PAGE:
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NAEP Math and Reading Long-Term Trend Report for 13-year-olds

The National Assessment Governing Board hosted the release of the NAEP Long-Term Trend (LTT) Report for 13-year-olds in reading and math on June 21, 2023. Results showed declines in both subjects, and survey data revealed important insights related to independent reading, math course-taking, and student absenteeism. View the livestream of the release event, which took place at Oakdale High School in Frederick, Md.

The LTT assessment is an age-based version of the National Assessment of Educational Progress, also known as NAEP or the Nation's Report Card. It changes very little, unlike the main NAEP, which is generally updated every decade to reflect instructional shifts in schools. LTT allows for comparisons across time, providing more than five decades of data. It assesses fundamental skills using more limited types of questions and prompts than the main NAEP. Explore the differences in more detail.

A nationally representative sample of 13-year-old students in seventh and eighth grades took the LTT assessment in the fall of 2022. The findings follow the release of other NAEP data in math, reading, civics, and U.S. history, all of which showed declines amid the pandemic.

Thirteen-year-olds were generally making progress on the LTT assessments until 2012. Since then, scores have trended downward and have taken an even sharper decline since COVID disrupted schools in 2020.

Steep Declines in Math

  • Average scores for 13-year-olds declined 9 points in math compared to the LTT assessment administered in 2020. When compared to a decade ago, scores dropped 14 points.
  • Lower-performing students experienced greater declines than higher-performing peers in math on the LTT, a trend seen on other recent NAEP assessments.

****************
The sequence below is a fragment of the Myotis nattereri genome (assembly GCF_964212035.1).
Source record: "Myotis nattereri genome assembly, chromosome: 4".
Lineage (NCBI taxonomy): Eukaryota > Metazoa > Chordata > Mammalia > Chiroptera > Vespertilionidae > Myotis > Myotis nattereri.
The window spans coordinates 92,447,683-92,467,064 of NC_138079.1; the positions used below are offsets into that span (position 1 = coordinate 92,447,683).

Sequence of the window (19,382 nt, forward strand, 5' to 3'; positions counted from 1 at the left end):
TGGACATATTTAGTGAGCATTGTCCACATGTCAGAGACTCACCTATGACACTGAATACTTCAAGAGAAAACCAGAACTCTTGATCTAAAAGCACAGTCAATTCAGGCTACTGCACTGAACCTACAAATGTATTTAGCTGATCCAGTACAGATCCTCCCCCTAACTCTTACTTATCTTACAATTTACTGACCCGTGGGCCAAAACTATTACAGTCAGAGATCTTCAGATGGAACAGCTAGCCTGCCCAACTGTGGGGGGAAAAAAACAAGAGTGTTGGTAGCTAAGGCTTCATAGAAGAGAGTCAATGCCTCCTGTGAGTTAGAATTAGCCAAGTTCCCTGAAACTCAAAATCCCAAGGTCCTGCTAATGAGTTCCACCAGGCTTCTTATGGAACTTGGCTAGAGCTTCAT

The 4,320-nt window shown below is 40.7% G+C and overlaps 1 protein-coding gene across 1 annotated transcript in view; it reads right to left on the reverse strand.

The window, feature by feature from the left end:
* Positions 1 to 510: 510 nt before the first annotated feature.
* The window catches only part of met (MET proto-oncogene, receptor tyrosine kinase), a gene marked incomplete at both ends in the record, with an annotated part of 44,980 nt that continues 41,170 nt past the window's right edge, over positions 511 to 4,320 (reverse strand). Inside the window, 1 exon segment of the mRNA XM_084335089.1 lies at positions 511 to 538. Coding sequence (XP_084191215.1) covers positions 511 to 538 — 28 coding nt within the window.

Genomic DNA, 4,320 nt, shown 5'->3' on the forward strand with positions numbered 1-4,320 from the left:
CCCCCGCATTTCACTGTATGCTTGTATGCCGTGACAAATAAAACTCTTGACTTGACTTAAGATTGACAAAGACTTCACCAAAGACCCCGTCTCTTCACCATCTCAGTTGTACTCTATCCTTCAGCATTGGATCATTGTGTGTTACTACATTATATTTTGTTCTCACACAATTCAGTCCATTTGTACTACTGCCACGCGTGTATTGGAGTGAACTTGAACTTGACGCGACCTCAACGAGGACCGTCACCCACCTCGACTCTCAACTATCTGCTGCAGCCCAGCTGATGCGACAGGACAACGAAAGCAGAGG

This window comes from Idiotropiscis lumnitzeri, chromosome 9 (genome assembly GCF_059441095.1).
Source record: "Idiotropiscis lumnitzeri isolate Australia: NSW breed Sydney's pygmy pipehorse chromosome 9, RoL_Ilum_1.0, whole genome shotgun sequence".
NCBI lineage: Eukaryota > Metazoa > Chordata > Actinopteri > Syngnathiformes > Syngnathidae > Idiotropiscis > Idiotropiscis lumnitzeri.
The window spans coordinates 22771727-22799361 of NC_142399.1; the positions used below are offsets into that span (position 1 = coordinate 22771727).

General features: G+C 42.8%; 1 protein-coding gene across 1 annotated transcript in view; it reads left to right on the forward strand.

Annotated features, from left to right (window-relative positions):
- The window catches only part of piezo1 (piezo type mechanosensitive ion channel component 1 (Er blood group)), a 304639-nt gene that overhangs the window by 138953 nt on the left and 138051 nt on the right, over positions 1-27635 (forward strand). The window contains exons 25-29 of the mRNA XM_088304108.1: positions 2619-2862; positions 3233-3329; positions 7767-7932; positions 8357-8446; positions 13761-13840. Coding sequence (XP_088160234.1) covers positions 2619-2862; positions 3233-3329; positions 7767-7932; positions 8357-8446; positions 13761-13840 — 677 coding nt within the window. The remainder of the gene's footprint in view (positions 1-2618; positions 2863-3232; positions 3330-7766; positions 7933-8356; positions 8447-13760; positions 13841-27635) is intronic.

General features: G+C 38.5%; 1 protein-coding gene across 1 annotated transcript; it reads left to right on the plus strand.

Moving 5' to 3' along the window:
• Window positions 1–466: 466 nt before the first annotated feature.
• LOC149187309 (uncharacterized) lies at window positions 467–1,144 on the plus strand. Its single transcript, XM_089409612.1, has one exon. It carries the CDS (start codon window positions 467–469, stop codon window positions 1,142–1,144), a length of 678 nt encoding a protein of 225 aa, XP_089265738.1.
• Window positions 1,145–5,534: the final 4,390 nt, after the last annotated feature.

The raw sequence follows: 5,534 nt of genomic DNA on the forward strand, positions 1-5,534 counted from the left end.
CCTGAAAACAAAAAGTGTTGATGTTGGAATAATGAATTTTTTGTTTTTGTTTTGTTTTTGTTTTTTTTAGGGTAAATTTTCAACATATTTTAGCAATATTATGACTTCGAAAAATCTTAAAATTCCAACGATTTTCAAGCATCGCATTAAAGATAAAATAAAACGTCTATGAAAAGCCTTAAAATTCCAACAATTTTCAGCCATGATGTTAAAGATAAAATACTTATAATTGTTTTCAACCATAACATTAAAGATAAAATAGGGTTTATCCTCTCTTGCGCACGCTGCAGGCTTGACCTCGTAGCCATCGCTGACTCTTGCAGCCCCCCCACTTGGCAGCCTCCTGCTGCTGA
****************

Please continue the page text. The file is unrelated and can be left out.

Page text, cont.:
• Students' math performance on the LTT dropped to levels not seen since the 1990s on the latest assessment.

Falling Scores in Reading

  • Average scores for 13-year-olds declined 4 points in reading on the latest LTT assessment. When compared to a decade ago, scores are down 7 points.
  • Students are on average reading at levels not seen since the 1970s, according to the latest assessment.
  • Reading scores declined relatively evenly for students working at various percentile levels. Unlike in math, the score declines of lower performers were not significantly different from those of higher-performing students.

Fewer Students Reading for Fun and More Student Absences

Survey data accompanying the LTT results showed a decline in students reporting that they read for fun on their own. Just 14 percent of students reported that they do that, down 3 percentage points from 2020 and 13 percentage points from 2012.

In addition, the percentage of students who said they were absent for five or more days of school in a month has doubled, from 5 to 10 percent of students.

What National Assessment Governing Board members are saying about the LTT results:

“U.S. students are struggling across the board. Educators, policymakers, and families need to work together urgently and decisively to address this generation’s learning needs," said Beverly Perdue, National Assessment Governing Board chair and former North Carolina governor.

“These latest results provide additional evidence of the scale, the pervasiveness, and the persistence of the learning loss American students experienced as a result of the pandemic,” said Martin West, academic dean and professor of education at the Harvard Graduate School of Education and a member of the Massachusetts Board of Elementary and Secondary Education. (Washington Post)